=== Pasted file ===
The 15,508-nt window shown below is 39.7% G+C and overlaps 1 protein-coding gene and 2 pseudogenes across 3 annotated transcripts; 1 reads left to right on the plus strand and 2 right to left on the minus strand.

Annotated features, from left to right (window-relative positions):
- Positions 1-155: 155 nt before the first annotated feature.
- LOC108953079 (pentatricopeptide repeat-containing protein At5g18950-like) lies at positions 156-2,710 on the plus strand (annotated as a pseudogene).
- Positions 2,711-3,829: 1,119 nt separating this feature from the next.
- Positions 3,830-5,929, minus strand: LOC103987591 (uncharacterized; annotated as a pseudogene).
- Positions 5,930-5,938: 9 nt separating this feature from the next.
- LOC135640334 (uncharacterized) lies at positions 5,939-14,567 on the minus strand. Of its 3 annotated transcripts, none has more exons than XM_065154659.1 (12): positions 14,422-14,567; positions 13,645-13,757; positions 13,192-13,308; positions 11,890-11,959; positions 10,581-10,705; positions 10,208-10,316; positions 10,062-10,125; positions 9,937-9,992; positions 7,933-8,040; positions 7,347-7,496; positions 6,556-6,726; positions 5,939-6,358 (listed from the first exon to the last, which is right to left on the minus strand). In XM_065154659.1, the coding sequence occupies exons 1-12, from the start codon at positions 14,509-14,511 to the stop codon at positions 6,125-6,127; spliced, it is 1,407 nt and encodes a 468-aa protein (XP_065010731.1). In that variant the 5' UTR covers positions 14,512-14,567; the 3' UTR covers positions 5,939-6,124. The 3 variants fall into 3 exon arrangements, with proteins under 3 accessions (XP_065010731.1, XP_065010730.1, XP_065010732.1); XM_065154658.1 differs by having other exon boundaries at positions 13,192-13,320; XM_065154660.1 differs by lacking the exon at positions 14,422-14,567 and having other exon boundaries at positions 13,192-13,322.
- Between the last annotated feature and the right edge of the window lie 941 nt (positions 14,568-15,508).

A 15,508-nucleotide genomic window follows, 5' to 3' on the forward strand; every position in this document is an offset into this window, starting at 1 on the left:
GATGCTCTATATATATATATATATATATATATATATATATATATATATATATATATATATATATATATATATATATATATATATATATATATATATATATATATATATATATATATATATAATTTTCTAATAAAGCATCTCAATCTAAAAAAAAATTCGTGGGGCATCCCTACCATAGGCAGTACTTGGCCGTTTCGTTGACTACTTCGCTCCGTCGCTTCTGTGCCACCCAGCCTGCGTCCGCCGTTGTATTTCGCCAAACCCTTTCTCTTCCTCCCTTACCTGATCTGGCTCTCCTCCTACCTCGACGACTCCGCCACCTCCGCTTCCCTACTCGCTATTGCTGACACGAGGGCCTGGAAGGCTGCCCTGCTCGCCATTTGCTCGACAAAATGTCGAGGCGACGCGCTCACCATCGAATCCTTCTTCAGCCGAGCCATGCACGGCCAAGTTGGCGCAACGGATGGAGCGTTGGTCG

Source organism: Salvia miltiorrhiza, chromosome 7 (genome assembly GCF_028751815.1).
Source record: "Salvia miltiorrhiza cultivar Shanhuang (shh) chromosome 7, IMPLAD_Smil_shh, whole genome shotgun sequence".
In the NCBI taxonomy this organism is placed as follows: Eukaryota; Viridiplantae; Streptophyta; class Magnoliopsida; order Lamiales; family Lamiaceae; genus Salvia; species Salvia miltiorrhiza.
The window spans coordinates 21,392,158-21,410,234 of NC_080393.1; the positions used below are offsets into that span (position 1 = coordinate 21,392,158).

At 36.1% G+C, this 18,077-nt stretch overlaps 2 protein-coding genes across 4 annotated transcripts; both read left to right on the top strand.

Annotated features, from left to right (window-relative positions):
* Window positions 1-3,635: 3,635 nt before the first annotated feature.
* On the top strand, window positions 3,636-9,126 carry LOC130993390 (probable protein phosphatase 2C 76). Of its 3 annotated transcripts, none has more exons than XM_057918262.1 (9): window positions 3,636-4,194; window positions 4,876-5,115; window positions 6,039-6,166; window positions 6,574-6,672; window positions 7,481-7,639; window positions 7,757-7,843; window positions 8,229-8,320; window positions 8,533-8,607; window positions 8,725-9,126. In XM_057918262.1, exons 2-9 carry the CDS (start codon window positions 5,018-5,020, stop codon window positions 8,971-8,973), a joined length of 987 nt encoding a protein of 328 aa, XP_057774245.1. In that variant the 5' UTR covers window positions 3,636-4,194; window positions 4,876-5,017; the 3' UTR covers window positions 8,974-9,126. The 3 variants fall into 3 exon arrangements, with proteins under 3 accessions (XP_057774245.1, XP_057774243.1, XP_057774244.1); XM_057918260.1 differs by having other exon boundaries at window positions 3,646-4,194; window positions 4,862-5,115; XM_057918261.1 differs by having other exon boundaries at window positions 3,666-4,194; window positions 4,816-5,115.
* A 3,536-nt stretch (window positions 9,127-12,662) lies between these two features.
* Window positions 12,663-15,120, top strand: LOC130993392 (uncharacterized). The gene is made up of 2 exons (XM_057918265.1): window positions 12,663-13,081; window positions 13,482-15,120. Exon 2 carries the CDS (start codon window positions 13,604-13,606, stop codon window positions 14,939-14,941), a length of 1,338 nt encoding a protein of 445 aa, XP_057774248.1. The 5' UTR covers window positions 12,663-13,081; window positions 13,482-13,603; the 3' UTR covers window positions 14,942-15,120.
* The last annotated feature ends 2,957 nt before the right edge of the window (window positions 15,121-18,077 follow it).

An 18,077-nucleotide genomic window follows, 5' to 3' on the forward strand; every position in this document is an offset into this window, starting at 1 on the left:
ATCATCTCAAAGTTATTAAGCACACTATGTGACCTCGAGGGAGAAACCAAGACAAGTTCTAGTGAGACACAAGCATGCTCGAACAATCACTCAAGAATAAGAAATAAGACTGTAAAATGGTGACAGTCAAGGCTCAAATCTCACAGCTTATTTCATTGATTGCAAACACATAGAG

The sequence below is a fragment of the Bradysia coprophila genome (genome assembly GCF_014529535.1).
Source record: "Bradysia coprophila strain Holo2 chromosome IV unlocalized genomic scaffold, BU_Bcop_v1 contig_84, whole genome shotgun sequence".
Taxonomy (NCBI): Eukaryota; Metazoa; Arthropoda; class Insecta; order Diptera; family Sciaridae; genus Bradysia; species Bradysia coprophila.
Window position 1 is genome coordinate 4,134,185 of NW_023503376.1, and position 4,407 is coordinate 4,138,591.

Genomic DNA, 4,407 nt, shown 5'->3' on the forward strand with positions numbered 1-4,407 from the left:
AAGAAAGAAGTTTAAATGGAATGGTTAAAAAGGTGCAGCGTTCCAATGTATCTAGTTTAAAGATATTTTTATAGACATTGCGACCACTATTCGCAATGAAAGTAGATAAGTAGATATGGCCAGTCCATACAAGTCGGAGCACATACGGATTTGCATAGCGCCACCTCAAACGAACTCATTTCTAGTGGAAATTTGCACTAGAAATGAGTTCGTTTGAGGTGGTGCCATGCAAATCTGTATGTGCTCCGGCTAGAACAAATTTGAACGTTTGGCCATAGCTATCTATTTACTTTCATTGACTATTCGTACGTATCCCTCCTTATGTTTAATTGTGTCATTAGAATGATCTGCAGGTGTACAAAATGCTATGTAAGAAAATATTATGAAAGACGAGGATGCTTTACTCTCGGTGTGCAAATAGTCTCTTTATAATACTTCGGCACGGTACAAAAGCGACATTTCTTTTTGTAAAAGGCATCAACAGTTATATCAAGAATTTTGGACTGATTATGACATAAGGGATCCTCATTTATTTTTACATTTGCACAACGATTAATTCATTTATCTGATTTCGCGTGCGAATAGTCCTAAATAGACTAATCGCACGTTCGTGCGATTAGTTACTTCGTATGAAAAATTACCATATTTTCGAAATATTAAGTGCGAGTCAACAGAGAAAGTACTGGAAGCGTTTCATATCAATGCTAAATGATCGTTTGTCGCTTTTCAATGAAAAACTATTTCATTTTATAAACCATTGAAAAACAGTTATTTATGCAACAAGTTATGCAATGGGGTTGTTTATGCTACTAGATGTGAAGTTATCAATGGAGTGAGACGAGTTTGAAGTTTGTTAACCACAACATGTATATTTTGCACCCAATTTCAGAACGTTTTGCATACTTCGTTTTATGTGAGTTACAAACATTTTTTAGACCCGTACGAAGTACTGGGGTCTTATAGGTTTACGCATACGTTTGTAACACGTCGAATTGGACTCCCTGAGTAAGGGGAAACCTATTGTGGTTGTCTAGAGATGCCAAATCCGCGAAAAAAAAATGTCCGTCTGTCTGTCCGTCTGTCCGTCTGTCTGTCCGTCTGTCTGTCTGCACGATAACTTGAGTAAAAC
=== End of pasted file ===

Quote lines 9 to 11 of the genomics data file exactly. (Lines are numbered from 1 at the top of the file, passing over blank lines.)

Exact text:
- Between the last annotated feature and the right edge of the window lie 941 nt (positions 14,568-15,508).

A 15,508-nucleotide genomic window follows, 5' to 3' on the forward strand; every position in this document is an offset into this window, starting at 1 on the left:
GATGCTCTATATATATATATATATATATATATATATATATATATATATATATATATATATATATATATATATATATATATATATATATATATATATATATATATATATATATATATATATAATTTTCTAATAAAGCATCTCAATCTAAAAAAAAATTCGTGGGGCATCCCTACCATAGGCAGTACTTGGCCGTTTCGTTGACTACTTCGCTCCGTCGCTTCTGTGCCACCCAGCCTGCGTCCGCCGTTGTATTTCGCCAAACCCTTTCTCTTCCTCCCTTACCTGATCTGGCTCTCCTCCTACCTCGACGACTCCGCCACCTCCGCTTCCCTACTCGCTATTGCTGACACGAGGGCCTGGAAGGCTGCCCTGCTCGCCATTTGCTCGACAAAATGTCGAGGCGACGCGCTCACCATCGAATCCTTCTTCAGCCGAGCCATGCACGGCCAAGTTGGCGCAACGGATGGAGCGTTGGTCG